Becky, like them, is full of heart and resilience and I love her story. I’ll be picking up the first book while wiondering where Ms. Harman will take us next.

Reviewed by Lelia Taylor, March 2015.

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About the Author

Patricia HarmanPatricia Harman, CNM, got her start as a lay midwife on rural communes and went on to become a nurse-midwife on the faculty of Ohio State University, Case Western Reserve University, and West Virginia University. She lives near Morgantown, West Virginia; has three sons; and is the author of two acclaimed memoirs.

Find out more about Patricia at her website, and connect with her on Facebook and Twitter.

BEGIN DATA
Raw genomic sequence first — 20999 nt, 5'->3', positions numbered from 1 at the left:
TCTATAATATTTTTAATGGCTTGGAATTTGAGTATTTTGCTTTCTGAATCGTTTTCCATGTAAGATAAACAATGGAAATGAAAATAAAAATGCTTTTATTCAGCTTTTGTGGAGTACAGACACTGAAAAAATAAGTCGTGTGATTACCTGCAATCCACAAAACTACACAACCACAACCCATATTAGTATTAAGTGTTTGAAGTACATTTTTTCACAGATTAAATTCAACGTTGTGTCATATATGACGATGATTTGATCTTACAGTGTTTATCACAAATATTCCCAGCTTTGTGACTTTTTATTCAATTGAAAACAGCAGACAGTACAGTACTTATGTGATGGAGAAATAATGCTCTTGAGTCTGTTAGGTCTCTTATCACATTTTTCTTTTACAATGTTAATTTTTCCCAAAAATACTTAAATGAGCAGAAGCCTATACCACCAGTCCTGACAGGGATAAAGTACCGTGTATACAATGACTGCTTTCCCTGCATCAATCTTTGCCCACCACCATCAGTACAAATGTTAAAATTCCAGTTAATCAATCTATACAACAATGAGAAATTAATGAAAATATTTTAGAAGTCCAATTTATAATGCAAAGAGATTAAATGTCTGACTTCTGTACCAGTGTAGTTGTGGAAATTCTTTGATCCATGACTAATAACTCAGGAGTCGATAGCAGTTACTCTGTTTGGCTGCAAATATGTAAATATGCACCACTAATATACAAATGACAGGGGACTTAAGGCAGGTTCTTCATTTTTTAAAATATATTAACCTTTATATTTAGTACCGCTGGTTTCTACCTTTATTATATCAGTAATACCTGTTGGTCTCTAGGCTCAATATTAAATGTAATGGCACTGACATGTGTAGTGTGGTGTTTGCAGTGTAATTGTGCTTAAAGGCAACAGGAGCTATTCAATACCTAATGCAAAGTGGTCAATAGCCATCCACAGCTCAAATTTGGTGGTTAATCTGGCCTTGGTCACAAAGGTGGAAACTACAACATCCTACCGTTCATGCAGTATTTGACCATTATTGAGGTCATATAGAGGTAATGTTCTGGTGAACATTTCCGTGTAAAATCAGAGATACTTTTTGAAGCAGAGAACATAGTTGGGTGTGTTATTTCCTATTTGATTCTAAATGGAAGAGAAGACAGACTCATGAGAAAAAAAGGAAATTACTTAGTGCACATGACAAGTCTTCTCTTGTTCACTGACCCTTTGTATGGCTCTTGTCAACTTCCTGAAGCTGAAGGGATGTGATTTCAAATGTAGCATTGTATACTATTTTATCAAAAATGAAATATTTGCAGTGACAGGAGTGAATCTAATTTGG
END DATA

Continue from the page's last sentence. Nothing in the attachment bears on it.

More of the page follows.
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Follow the tour:

Tuesday, March 3rd: West Metro Mommy

Wednesday, March 4th: Bibliotica

Thursday, March 5th: Broken Teepee

Friday, March 6th: Kritter Ramblings

Monday, March 9th: Peeking Between the Pages

Tuesday, March 10th: A Novel Review

Thursday, March 12th: Life Between Reads

Monday, March 16th: Unshelfish

Tuesday, March 17th: A Patchwork of Books

Wednesday, March 18th: Buried Under Books

Thursday, March 19th: FictionZeal

Friday, March 20th: A Chick Who Reads